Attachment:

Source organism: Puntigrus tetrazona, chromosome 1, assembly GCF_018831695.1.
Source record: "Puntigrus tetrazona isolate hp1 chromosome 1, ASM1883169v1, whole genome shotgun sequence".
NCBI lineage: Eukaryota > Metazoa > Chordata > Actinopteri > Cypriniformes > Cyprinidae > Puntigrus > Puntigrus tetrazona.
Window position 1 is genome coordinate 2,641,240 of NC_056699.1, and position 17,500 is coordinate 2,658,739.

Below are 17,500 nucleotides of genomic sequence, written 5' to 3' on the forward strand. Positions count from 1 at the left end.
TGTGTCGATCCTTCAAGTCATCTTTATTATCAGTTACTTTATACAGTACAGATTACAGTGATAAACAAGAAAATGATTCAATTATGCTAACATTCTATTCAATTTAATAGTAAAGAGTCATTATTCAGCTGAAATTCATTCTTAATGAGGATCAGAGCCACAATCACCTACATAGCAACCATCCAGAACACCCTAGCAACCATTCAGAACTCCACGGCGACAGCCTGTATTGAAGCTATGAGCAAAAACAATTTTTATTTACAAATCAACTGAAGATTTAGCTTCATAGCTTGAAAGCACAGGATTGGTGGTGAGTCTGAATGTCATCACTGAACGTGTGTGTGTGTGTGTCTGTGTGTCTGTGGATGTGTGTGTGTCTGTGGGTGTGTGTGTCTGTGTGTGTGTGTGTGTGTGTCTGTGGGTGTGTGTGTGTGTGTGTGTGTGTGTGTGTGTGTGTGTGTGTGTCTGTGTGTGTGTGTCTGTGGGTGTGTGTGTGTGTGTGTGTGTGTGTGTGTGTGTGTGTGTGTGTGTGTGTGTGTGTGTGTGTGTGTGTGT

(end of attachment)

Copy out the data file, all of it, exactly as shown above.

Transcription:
Source organism: Puntigrus tetrazona, chromosome 1, assembly GCF_018831695.1.
Source record: "Puntigrus tetrazona isolate hp1 chromosome 1, ASM1883169v1, whole genome shotgun sequence".
NCBI lineage: Eukaryota > Metazoa > Chordata > Actinopteri > Cypriniformes > Cyprinidae > Puntigrus > Puntigrus tetrazona.
Window position 1 is genome coordinate 2,641,240 of NC_056699.1, and position 17,500 is coordinate 2,658,739.

Below are 17,500 nucleotides of genomic sequence, written 5' to 3' on the forward strand. Positions count from 1 at the left end.
TGTGTCGATCCTTCAAGTCATCTTTATTATCAGTTACTTTATACAGTACAGATTACAGTGATAAACAAGAAAATGATTCAATTATGCTAACATTCTATTCAATTTAATAGTAAAGAGTCATTATTCAGCTGAAATTCATTCTTAATGAGGATCAGAGCCACAATCACCTACATAGCAACCATCCAGAACACCCTAGCAACCATTCAGAACTCCACGGCGACAGCCTGTATTGAAGCTATGAGCAAAAACAATTTTTATTTACAAATCAACTGAAGATTTAGCTTCATAGCTTGAAAGCACAGGATTGGTGGTGAGTCTGAATGTCATCACTGAACGTGTGTGTGTGTGTGTCTGTGTGTCTGTGGATGTGTGTGTGTCTGTGGGTGTGTGTGTCTGTGTGTGTGTGTGTGTGTGTCTGTGGGTGTGTGTGTGTGTGTGTGTGTGTGTGTGTGTGTGTGTGTGTGTCTGTGTGTGTGTGTCTGTGGGTGTGTGTGTGTGTGTGTGTGTGTGTGTGTGTGTGTGTGTGTGTGTGTGTGTGTGTGTGTGTGTGTGTGT